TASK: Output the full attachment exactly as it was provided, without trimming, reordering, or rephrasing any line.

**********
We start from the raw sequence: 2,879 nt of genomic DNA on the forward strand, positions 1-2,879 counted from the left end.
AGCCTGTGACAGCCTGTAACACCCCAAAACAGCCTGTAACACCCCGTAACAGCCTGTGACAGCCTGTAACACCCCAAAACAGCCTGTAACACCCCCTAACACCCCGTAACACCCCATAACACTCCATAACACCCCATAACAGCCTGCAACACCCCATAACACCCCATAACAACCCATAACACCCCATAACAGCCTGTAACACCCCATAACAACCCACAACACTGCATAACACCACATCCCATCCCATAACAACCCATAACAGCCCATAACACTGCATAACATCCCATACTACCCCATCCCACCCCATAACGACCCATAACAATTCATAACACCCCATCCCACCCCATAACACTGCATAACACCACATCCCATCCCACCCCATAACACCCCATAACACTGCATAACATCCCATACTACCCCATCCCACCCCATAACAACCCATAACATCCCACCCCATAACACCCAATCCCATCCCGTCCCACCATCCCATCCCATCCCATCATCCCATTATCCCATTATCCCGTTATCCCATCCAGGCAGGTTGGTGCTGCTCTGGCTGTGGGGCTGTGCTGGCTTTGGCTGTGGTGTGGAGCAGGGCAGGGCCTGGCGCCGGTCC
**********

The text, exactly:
We start from the raw sequence: 2,879 nt of genomic DNA on the forward strand, positions 1-2,879 counted from the left end.
AGCCTGTGACAGCCTGTAACACCCCAAAACAGCCTGTAACACCCCGTAACAGCCTGTGACAGCCTGTAACACCCCAAAACAGCCTGTAACACCCCCTAACACCCCGTAACACCCCATAACACTCCATAACACCCCATAACAGCCTGCAACACCCCATAACACCCCATAACAACCCATAACACCCCATAACAGCCTGTAACACCCCATAACAACCCACAACACTGCATAACACCACATCCCATCCCATAACAACCCATAACAGCCCATAACACTGCATAACATCCCATACTACCCCATCCCACCCCATAACGACCCATAACAATTCATAACACCCCATCCCACCCCATAACACTGCATAACACCACATCCCATCCCACCCCATAACACCCCATAACACTGCATAACATCCCATACTACCCCATCCCACCCCATAACAACCCATAACATCCCACCCCATAACACCCAATCCCATCCCGTCCCACCATCCCATCCCATCCCATCATCCCATTATCCCATTATCCCGTTATCCCATCCAGGCAGGTTGGTGCTGCTCTGGCTGTGGGGCTGTGCTGGCTTTGGCTGTGGTGTGGAGCAGGGCAGGGCCTGGCGCCGGTCC